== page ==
Steve Volk, October 23, 2017
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You don’t need me to tell you that it feels like the wheels are coming off the bus. Not to mention the windows, doors, and crankshaft. White supremacist blowhards wrap themselves in First Amendment flannels while forcing universities to cough up serious cash in security costs to defend their rights (money that, you can be sure, could have gone to more beneficial ends). Leftists at the College of William and Mary disrupt an ACLU speaker for defending the First Amendment rights of obnoxious organizations, while, at Reed, they berate a mixed-race lesbian lecturing on Sappho, branding her as a “race traitor” for participating in a Eurocentric introductory Humanities course. Pro-Trump students at Whittier College drowned out California Attorney General Xavier Becerra with chants of “Lock him up!” and “Build the Wall!” Meanwhile, state legislators in Wisconsin, North Carolina and six other states pass legislation silencing student activists in the name of — what else? — free speech. Faculty are placed on leave to “protect” them after exercising free speech rights on social media. And all this is taking place during the watch of a “president” who uses his free speech rights to deliver falsehoods, fabrications, and fictions that would make Charles Ponzi gasp.
Sigh. One only wishes there were some space where these complex challenges, these “wicked problems,” could be discussed, if not dispassionately, than at least with evidence, insight, and the goal of reaching greater understandings as we move to address them. Wait! There is! It’s called “the college.” But if colleges and universities have become the grinding stone on which “speech” issues are milled, to what island do we retreat in order to hold these conversations? No retreat, and no island, I’d argue, but to the classroom itself, the space where democracy should be practiced and not just studied.
Democracy and Higher Education
The connection between democracy and education, in the United States at least, has long been regarded as self-evident. Modern democracies can’t exist without a well-informed electorate, citizens who are able to separate truth from lies, humanists from hucksters. Maybe. But we also know full well that educated people are fully capable of electing hucksters and liars, and that advanced degrees don’t inoculate one from anti-democratic tendencies. (According to exit polls Trump won white men by a 63-31% margin over Clinton; among college-educated whites, he won by 61-39%.) Education can produce engineers whose applications are capable of transporting us across town in the shortest time in rush hour traffic; they can also design algorithms that, in the hands of party operatives, will shave unwanted voters from a toss-up district and pack them into a guaranteed-loss district thereby making a mockery of democratic promises of “one person one vote.”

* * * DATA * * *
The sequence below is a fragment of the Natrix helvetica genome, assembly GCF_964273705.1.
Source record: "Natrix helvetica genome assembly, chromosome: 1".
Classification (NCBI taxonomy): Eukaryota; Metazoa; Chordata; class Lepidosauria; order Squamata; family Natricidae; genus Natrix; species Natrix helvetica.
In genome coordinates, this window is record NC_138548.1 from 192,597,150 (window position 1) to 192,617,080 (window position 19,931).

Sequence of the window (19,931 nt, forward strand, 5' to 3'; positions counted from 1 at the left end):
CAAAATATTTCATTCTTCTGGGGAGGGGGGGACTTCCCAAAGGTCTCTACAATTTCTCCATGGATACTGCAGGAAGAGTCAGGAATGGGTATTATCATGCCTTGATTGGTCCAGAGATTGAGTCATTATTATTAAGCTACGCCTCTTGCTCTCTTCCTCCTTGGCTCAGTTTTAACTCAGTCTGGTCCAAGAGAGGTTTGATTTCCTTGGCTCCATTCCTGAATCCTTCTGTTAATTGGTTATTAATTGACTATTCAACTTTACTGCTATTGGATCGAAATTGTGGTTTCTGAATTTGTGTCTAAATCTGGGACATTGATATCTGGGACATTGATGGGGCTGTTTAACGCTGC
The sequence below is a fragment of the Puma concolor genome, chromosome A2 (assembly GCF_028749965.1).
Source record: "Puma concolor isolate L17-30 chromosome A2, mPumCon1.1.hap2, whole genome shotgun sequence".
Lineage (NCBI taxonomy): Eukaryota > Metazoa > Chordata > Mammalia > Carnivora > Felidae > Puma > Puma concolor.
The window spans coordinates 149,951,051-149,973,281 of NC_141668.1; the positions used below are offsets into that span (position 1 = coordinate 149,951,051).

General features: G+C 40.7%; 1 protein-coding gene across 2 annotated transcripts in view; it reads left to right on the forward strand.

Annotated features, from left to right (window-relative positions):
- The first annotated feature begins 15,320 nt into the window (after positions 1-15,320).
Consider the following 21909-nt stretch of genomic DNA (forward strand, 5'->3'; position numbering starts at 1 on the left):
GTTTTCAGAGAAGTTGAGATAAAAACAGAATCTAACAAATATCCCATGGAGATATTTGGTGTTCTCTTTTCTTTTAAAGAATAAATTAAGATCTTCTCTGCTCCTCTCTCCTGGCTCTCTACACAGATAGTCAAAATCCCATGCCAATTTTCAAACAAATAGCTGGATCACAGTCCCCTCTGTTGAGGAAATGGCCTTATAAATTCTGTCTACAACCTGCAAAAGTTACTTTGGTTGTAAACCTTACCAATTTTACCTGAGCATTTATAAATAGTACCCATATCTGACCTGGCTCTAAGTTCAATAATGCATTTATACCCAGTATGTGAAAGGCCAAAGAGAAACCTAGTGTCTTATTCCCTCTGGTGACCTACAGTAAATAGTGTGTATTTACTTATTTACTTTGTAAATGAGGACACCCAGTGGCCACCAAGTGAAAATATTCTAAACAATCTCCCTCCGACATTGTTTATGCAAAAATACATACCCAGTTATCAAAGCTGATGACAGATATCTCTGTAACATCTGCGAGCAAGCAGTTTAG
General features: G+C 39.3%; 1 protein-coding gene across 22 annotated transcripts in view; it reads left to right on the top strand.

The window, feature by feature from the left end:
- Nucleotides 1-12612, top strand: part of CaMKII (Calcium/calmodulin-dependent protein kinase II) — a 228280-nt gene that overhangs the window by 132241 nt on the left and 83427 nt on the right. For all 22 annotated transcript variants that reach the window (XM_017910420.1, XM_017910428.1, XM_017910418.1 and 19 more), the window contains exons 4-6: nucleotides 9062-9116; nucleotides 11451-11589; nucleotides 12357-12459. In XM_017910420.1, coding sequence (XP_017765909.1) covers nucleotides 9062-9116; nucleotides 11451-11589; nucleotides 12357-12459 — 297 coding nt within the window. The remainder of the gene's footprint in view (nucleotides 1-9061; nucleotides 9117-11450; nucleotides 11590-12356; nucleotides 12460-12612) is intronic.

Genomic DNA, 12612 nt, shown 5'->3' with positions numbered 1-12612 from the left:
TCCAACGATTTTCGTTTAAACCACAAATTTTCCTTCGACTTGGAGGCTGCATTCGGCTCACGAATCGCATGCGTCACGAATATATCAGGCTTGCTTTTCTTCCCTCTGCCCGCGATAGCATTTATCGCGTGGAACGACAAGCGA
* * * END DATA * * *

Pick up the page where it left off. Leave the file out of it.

Is education, then, irrelevant to democracy? Not at all, but, lest we give into outright cynicism, we must push harder to identify what are the crucial interactions between education and democracy that can make a difference in the direction of producing more democracy.
We would do well to turn here to those who have written so persuasively about this association: John Dewey and Paulo Freire, bell hooks, Henry Giroux, and Silvia Hurtado. Instead, I’ll round up a less likely suspect, Harry Truman – or, at least, the “Commission on Higher Education” that he appointed in 1947 to study the “principle goals” for higher education. Of the three that the Commission singled out, the first was that education should serve to bring about “a fuller realization of democracy in every phase of living.”
Now, there are endless ways to think about what exactly this means and how those of us in higher education can help bring about a “fuller realization of democracy.” Derek Bok, the former president of Harvard, recently implored “the nation’s colleges [to] join in preparing students to become active and informed citizens,” by providing them with a curriculum in civic education. For Bok, whose thoughts on higher education I have long admired, the issue is both one of instilling students with a sense of responsibility and equipping them to perform their civic functions more effectively. (“If a democracy is to function well, citizens need to be willing to express their preferences by voting…[and to] be reasonably informed and cognizant of arguments for and against important policy questions.”) This, he continues, is best done by offering a modest core of courses in U.S. government, history, and politics, basic economics, political theory, and “Great Books.”